Use this URL to cite or link to this record in EThOS: https://ethos.bl.uk/OrderDetails.do?uin=uk.bl.ethos.818133
Title: Redefining gene distributions in K. pneumoniae and E. coli using large public datasets
Author: Horesh, Gal
ISNI:       0000 0004 9359 6383
Awarding Body: University of Cambridge
Current Institution: University of Cambridge
Date of Award: 2020
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Abstract:
The work in this thesis is concerned with characterising genes and their distributions in Escherichia coli and Klebsiella pneumoniae. While both K. pneumoniae and E. coli are found in the guts of healthy individuals, as well as in animals and in the environment, they are particularly relevant organisms to study, as they represent key players in the dissemination of drug resistance and virulence in bacterial populations. Both organisms were given the highest priority by the World Health Organisation as organisms that pose the greatest threat to human health due to high levels of drug resistance. Additionally, they are both the leading cause of life-threatening extra-intestinal disease worldwide. Finally, some E. coli variants are also a major cause of severe diarrheal disease, most commonly in the developing world. The phenomena that is driving these issues is horizontal gene transfer (HGT); the process by which new genetic material is introduced into a genome from an outside source. Drug resistance is most commonly driven by gene acquisition, and it is through the acquisition of virulence genes that K. pneumoniae and E. coli can cause disease. Indeed, HGT has been estimated to occur in high rates in K. pneumoniae and E. coli. Both are highly diverse organisms with very large gene pools and multiple co-circulating lineages. These facts make studying their gene pools on large scales highly relevant, as new genes and lineages are continuously discovered with the sequencing of new genomes. The aim of this thesis was to utilise the availability of large public genomic datasets to study the gene pools of K. pneumoniae and E. coli on a scale and resolution not previously possible. Initially, the distribution of toxin-antitoxin (TA) systems was investigated in a collection of 259 K. pneumoniae isolates. TA systems are operons where one gene encodes for a toxin which inhibits a cellular process, and the other is an antitoxin which inhibits the toxin’s activity. TA systems are relevant to study in the context of HGT as they have been shown to play a role in the maintenance of resistance and virulence genes and to contribute to antibiotic tolerance. The analysis on TA systems in K. pneumoniae revealed new insights regarding the distribution TA systems in the species. These insights were then expanded to examine the distribution of all genes of the E. coli gene pool in a collection of thousands of genomes. This analysis revealed that genes from different categories undergo different dynamics of gene gain and loss, as well as exposed E. coli lineages which may be important in their contribution to gene flow in the population. Due to the novelty and scope of the analyses presented, new computational tools and approaches were developed and are presented.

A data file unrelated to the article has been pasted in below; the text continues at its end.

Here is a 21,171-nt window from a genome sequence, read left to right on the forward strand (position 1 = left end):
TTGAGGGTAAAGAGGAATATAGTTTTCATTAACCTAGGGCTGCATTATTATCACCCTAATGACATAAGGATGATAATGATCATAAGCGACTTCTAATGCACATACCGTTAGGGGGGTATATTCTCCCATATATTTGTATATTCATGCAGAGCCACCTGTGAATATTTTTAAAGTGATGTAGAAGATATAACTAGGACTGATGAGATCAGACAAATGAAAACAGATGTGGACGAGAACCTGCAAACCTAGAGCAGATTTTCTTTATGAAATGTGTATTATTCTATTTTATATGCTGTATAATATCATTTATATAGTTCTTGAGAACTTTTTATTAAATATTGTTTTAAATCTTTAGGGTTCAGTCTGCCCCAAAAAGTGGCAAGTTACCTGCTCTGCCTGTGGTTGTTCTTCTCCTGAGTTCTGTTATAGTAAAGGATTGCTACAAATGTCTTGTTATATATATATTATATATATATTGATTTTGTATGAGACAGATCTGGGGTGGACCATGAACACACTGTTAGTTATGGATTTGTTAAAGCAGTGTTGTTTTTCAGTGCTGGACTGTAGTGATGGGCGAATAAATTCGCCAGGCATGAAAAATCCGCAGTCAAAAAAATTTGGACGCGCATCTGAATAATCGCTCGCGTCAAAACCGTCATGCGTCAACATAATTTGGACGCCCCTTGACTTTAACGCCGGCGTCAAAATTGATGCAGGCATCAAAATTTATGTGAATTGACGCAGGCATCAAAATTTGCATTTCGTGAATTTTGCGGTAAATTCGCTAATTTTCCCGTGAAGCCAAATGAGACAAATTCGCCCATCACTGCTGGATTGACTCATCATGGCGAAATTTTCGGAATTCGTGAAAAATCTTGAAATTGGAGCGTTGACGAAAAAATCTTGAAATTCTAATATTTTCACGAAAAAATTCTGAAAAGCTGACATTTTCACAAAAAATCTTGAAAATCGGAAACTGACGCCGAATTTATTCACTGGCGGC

Supervisor: Thomson, Nicholas Robert ; Heinz, Eva ; Parts, Leopold Sponsor: Wellcome Trust
Qualification Name: Thesis (Ph.D.) Qualification Level: Doctoral
EThOS ID: uk.bl.ethos.818133  DOI:
Keywords: microbial genomics ; pan genome ; E. coli ; K. pneumoniae ; toxin-antitoxin
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